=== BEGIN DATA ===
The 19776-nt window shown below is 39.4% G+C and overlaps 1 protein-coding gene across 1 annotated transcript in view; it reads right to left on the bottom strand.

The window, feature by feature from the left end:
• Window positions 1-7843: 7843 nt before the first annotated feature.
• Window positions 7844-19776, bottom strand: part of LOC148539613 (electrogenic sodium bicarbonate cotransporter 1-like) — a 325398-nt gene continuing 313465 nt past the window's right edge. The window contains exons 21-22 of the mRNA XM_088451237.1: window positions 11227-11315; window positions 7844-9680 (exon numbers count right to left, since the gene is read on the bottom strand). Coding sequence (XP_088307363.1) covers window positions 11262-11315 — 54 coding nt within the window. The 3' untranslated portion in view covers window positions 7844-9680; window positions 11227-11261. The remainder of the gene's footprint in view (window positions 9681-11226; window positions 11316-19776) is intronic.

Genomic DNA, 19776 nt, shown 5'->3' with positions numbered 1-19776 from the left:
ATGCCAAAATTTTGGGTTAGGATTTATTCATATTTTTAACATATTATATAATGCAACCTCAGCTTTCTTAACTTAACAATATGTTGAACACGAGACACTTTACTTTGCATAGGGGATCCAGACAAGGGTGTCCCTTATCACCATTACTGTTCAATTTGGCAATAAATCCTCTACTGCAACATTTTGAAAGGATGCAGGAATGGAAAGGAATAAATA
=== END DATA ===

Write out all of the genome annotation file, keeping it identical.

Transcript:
The 19776-nt window shown below is 39.4% G+C and overlaps 1 protein-coding gene across 1 annotated transcript in view; it reads right to left on the bottom strand.

The window, feature by feature from the left end:
• Window positions 1-7843: 7843 nt before the first annotated feature.
• Window positions 7844-19776, bottom strand: part of LOC148539613 (electrogenic sodium bicarbonate cotransporter 1-like) — a 325398-nt gene continuing 313465 nt past the window's right edge. The window contains exons 21-22 of the mRNA XM_088451237.1: window positions 11227-11315; window positions 7844-9680 (exon numbers count right to left, since the gene is read on the bottom strand). Coding sequence (XP_088307363.1) covers window positions 11262-11315 — 54 coding nt within the window. The 3' untranslated portion in view covers window positions 7844-9680; window positions 11227-11261. The remainder of the gene's footprint in view (window positions 9681-11226; window positions 11316-19776) is intronic.

Genomic DNA, 19776 nt, shown 5'->3' with positions numbered 1-19776 from the left:
ATGCCAAAATTTTGGGTTAGGATTTATTCATATTTTTAACATATTATATAATGCAACCTCAGCTTTCTTAACTTAACAATATGTTGAACACGAGACACTTTACTTTGCATAGGGGATCCAGACAAGGGTGTCCCTTATCACCATTACTGTTCAATTTGGCAATAAATCCTCTACTGCAACATTTTGAAAGGATGCAGGAATGGAAAGGAATAAATA